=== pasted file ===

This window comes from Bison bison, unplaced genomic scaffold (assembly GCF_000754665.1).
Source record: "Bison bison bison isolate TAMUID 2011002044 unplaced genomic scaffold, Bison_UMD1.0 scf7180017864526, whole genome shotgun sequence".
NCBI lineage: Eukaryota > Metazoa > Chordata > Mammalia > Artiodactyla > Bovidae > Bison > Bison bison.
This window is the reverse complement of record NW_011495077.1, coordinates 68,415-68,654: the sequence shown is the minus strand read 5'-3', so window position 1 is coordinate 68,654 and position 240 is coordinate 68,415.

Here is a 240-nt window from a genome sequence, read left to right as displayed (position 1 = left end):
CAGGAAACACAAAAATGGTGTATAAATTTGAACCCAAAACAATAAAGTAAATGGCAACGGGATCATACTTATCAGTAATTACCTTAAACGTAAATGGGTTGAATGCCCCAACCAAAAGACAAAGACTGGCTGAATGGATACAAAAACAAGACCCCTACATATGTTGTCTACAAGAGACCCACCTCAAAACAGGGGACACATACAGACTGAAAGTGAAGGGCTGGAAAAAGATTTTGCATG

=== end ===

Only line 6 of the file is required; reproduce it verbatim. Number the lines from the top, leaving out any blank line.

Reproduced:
CAGGAAACACAAAAATGGTGTATAAATTTGAACCCAAAACAATAAAGTAAATGGCAACGGGATCATACTTATCAGTAATTACCTTAAACGTAAATGGGTTGAATGCCCCAACCAAAAGACAAAGACTGGCTGAATGGATACAAAAACAAGACCCCTACATATGTTGTCTACAAGAGACCCACCTCAAAACAGGGGACACATACAGACTGAAAGTGAAGGGCTGGAAAAAGATTTTGCATG